Fiery Furnaces rumors which turn out to be true: Start Blueberry Boat at the exact moment that The Wizard of Oz clicks into Technicolor, and the album plays as a perfect-fit soundtrack. Take the first letter of every other line from every other song on Blueberry Boat and it maps out the cabbalistic number for an ancient, forgotten word for "genesis." Joyce's Ulysses, Blueberry Boat and The Who's A Quick One each contain references to this number, which must not be named directly. Matthew and Eleanor Friedberger, the brother and sister who comprise The Fiery Furnaces, are actually husband and wife.
Just kidding - that last one's not true.
In Blueberry Boat, The Fiery Furnaces have created the kind of album one can really make only once in a band's lifetime: A milestone of pretentiousness raised as a semaphore warning to critics of the world, a warning against complacency. It's a critical mass of musical and lyrical signals, codes and buried treasures that might be worth excavating, if you're not too lazy to get out the pickax. Summon up the rollicking 10-minute sea-changes of "Quay Cur" or the winding alleyway scamper of "Straight Street" and, within two tracks of starting Blueberry Boat, you've been halfway around the world in three different languages. (That's English, Inuit and Fiery Furnace.) Overblasted IDM beats, strum-and-hum acoustic folkiness, lyrical burrs clinging to your mind like pestering cultural memories, and all before even reaching the title track. The fact of the matter is that this might very well be the future of popular music as we know it.
But if that's true, do we want to simply quit buying music? Because the psych-ward story songs on Blueberry Boat may be excellent prose poems or part-insightful, part-hilarious snippets of overheard cultures and conversations. But even with so many contradictions of the normal trappings of operatic concept rock, The Fiery Furnaces have made something that floats as much out of drowned-man bloating as shipbuilding finesse and technical detail. There are few lighter-fist guitars or spinning-kit drums on Blueberry Boat (though when there are, as on the first bits of "Chris Michaels," it's pretty freakin' good), and a lot of tinkling pianos and warbling twee synths. Yet this is a record that begs for lower-case roman numerals dividing up songs, and artwork laden with Hieronymus Bosch references, chock-a-block as it is with rhythmic and melodic 180s, with pieces stopping on a dime and becoming an entirely new song for a few minutes. It's rock like Irish weather: "Don't like it? Hang on one second ..."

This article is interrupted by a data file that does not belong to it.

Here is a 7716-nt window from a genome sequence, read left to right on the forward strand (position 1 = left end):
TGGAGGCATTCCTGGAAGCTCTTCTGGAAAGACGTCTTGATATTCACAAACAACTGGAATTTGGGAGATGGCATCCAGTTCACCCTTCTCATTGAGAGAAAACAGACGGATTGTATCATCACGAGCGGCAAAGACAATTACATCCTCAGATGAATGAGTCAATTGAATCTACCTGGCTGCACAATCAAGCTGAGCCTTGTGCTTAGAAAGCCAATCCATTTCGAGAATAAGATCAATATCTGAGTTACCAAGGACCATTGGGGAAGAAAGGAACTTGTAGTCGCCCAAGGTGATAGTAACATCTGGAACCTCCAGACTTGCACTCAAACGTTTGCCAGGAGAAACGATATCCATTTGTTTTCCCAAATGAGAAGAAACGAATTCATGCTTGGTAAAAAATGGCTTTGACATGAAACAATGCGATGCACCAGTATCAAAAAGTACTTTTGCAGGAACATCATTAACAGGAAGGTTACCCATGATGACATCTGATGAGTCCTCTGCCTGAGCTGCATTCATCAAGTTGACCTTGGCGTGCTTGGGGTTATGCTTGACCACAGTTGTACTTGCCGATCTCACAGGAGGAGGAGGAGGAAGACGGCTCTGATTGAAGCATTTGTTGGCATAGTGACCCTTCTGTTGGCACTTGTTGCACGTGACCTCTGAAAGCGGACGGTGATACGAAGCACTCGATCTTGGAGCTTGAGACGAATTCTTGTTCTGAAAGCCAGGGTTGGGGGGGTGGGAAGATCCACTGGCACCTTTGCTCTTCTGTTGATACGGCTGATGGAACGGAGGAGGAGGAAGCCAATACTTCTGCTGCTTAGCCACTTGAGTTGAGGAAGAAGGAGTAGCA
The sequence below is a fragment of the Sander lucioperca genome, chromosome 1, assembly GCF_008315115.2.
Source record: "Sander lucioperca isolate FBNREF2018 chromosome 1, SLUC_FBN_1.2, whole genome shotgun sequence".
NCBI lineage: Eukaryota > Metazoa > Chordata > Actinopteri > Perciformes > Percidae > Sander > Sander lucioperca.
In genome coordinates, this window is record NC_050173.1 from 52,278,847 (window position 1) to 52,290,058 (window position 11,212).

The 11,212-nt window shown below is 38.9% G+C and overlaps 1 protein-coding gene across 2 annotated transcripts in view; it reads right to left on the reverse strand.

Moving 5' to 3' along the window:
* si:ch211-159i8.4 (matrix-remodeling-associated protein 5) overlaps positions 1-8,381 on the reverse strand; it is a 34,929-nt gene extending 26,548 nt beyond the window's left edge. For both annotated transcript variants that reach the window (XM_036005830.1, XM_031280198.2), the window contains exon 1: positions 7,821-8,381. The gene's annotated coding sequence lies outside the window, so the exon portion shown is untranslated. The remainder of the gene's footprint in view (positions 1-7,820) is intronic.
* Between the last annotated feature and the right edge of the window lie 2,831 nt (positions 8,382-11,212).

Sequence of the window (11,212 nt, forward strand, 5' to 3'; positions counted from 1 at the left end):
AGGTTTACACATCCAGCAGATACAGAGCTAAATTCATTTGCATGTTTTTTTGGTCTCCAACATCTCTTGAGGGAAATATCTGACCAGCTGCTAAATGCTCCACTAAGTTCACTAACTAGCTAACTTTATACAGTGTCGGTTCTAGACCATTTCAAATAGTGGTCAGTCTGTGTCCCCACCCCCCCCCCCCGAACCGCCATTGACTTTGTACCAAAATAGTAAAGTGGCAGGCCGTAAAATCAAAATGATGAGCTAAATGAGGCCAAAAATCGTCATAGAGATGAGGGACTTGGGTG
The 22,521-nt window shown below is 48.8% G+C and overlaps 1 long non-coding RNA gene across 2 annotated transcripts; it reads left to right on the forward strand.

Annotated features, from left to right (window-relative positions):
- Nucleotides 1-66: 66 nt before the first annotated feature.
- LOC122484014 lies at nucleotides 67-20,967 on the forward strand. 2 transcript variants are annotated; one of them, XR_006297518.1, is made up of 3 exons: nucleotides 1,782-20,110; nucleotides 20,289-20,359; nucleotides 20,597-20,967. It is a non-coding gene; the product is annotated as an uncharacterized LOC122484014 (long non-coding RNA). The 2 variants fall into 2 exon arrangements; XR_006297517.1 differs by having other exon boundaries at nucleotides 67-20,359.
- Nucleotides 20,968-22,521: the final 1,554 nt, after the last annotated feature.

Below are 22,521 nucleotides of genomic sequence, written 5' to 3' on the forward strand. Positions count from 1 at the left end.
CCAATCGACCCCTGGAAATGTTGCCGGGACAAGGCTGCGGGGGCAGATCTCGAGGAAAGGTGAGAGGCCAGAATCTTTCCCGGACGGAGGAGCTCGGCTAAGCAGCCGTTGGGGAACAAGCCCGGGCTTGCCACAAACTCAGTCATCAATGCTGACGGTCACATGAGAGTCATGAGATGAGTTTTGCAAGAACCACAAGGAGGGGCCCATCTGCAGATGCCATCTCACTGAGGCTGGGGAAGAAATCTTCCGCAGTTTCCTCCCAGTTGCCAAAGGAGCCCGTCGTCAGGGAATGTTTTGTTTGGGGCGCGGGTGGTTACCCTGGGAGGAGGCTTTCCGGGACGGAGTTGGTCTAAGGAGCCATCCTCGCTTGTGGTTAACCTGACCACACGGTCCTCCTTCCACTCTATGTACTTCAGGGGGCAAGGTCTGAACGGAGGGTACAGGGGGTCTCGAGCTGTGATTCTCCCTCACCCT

And the lyrics: Isn't there a moratorium on forced rhymes and purposeful, cult-status-begging obfuscation? Well, apparently not. The result is an assortment of unlovely verse and half-songs nailed together into a cloudy vagueness of geeky prog-poems. The "what-if-Yes-had-had-Google," "name-your-blog-after-it" type stuff that Ween could probably make fun of fairly effectively.
You'd probably think at this point that I don't like Blueberry Boat. But if so, you've missed an important point: I, too, have spelt out, in this review, the cabbalistic number for an ancient, forgotten word for "genesis." I, too, have found that, "It's sad and it's cold at the bottom of the sea / but at least I got my blueberries with me." The musical ocean of the 21st-century Western world is deep and slimy, and a limey's gotta cling onto whatever snippets of beauty one can find, even if they're not songs but time markers: "3:35 to 6:42 on 'Chief Inspector Blancheflower' is one of the best passages in indie music this year so far!" If you've got to dig a little to translate "Quay Cur" from the Inuit, given the alternatives, let's dig and dig.
So what if so much of The Fiery Furnaces' depth is in the Use of Commas to Delineate Political Anger in Flann O'Brien school of grad-student thesis geekery. Grad-student geekery may be the antithesis of populist popular music, but it can be pretty funny, a mighty enjoyable mind-maze on a long, cold Northeastern night, and perhaps even capable of producing a blueberry or two when you're feeling a little bit on the bottom of the sea.